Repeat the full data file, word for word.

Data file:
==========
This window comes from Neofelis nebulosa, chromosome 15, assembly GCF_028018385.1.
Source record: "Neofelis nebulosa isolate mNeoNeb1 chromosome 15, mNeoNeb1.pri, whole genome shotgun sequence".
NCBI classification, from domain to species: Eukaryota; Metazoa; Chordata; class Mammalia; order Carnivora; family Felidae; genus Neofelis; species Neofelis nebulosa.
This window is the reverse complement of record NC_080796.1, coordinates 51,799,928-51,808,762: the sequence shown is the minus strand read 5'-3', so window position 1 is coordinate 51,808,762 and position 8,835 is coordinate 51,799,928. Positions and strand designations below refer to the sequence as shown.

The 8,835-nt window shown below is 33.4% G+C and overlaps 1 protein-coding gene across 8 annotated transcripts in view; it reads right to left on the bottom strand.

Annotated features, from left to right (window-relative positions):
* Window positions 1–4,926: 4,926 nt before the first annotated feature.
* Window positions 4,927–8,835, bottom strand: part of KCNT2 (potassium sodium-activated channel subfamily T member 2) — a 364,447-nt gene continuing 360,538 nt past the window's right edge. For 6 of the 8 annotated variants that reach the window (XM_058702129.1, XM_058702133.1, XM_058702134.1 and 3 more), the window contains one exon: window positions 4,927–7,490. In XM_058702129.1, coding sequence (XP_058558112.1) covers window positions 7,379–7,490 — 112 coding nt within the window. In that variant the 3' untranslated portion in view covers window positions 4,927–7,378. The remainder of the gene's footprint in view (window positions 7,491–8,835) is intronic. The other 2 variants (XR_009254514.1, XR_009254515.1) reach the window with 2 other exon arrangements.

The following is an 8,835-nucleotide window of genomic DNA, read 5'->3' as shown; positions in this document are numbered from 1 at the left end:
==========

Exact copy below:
This window comes from Neofelis nebulosa, chromosome 15, assembly GCF_028018385.1.
Source record: "Neofelis nebulosa isolate mNeoNeb1 chromosome 15, mNeoNeb1.pri, whole genome shotgun sequence".
NCBI classification, from domain to species: Eukaryota; Metazoa; Chordata; class Mammalia; order Carnivora; family Felidae; genus Neofelis; species Neofelis nebulosa.
This window is the reverse complement of record NC_080796.1, coordinates 51,799,928-51,808,762: the sequence shown is the minus strand read 5'-3', so window position 1 is coordinate 51,808,762 and position 8,835 is coordinate 51,799,928. Positions and strand designations below refer to the sequence as shown.

The 8,835-nt window shown below is 33.4% G+C and overlaps 1 protein-coding gene across 8 annotated transcripts in view; it reads right to left on the bottom strand.

Annotated features, from left to right (window-relative positions):
* Window positions 1–4,926: 4,926 nt before the first annotated feature.
* Window positions 4,927–8,835, bottom strand: part of KCNT2 (potassium sodium-activated channel subfamily T member 2) — a 364,447-nt gene continuing 360,538 nt past the window's right edge. For 6 of the 8 annotated variants that reach the window (XM_058702129.1, XM_058702133.1, XM_058702134.1 and 3 more), the window contains one exon: window positions 4,927–7,490. In XM_058702129.1, coding sequence (XP_058558112.1) covers window positions 7,379–7,490 — 112 coding nt within the window. In that variant the 3' untranslated portion in view covers window positions 4,927–7,378. The remainder of the gene's footprint in view (window positions 7,491–8,835) is intronic. The other 2 variants (XR_009254514.1, XR_009254515.1) reach the window with 2 other exon arrangements.

The following is an 8,835-nucleotide window of genomic DNA, read 5'->3' as shown; positions in this document are numbered from 1 at the left end: